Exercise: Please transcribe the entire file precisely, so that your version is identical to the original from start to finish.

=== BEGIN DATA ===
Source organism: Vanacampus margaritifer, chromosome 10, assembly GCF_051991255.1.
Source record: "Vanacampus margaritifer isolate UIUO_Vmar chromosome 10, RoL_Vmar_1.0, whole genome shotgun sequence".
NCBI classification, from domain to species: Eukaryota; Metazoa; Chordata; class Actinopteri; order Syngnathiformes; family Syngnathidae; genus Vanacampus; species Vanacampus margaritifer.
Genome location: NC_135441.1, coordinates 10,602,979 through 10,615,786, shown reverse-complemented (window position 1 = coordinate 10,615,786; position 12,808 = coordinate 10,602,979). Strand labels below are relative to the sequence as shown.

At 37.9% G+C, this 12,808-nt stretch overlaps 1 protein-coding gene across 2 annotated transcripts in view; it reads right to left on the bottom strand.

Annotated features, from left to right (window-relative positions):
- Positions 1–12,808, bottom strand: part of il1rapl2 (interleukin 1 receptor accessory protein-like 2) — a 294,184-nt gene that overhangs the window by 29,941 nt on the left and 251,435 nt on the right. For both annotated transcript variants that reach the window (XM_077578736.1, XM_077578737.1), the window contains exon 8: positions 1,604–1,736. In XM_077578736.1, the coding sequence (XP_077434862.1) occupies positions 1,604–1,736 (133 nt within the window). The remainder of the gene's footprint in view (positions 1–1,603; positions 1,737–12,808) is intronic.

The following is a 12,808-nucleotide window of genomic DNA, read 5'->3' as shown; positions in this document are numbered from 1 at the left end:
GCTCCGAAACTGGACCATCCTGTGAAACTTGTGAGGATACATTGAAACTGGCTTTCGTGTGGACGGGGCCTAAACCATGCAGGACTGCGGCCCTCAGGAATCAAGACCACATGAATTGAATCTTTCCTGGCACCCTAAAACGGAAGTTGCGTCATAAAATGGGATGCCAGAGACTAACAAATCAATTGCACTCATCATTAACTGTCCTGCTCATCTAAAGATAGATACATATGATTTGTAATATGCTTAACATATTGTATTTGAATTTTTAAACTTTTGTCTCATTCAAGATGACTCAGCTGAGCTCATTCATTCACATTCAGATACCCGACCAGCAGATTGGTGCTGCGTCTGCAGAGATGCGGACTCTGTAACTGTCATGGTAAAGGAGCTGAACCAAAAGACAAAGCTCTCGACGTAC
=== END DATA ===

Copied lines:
Source organism: Vanacampus margaritifer, chromosome 10, assembly GCF_051991255.1.
Source record: "Vanacampus margaritifer isolate UIUO_Vmar chromosome 10, RoL_Vmar_1.0, whole genome shotgun sequence".
NCBI classification, from domain to species: Eukaryota; Metazoa; Chordata; class Actinopteri; order Syngnathiformes; family Syngnathidae; genus Vanacampus; species Vanacampus margaritifer.
Genome location: NC_135441.1, coordinates 10,602,979 through 10,615,786, shown reverse-complemented (window position 1 = coordinate 10,615,786; position 12,808 = coordinate 10,602,979). Strand labels below are relative to the sequence as shown.

At 37.9% G+C, this 12,808-nt stretch overlaps 1 protein-coding gene across 2 annotated transcripts in view; it reads right to left on the bottom strand.

Annotated features, from left to right (window-relative positions):
- Positions 1–12,808, bottom strand: part of il1rapl2 (interleukin 1 receptor accessory protein-like 2) — a 294,184-nt gene that overhangs the window by 29,941 nt on the left and 251,435 nt on the right. For both annotated transcript variants that reach the window (XM_077578736.1, XM_077578737.1), the window contains exon 8: positions 1,604–1,736. In XM_077578736.1, the coding sequence (XP_077434862.1) occupies positions 1,604–1,736 (133 nt within the window). The remainder of the gene's footprint in view (positions 1–1,603; positions 1,737–12,808) is intronic.

The following is a 12,808-nucleotide window of genomic DNA, read 5'->3' as shown; positions in this document are numbered from 1 at the left end:
GCTCCGAAACTGGACCATCCTGTGAAACTTGTGAGGATACATTGAAACTGGCTTTCGTGTGGACGGGGCCTAAACCATGCAGGACTGCGGCCCTCAGGAATCAAGACCACATGAATTGAATCTTTCCTGGCACCCTAAAACGGAAGTTGCGTCATAAAATGGGATGCCAGAGACTAACAAATCAATTGCACTCATCATTAACTGTCCTGCTCATCTAAAGATAGATACATATGATTTGTAATATGCTTAACATATTGTATTTGAATTTTTAAACTTTTGTCTCATTCAAGATGACTCAGCTGAGCTCATTCATTCACATTCAGATACCCGACCAGCAGATTGGTGCTGCGTCTGCAGAGATGCGGACTCTGTAACTGTCATGGTAAAGGAGCTGAACCAAAAGACAAAGCTCTCGACGTAC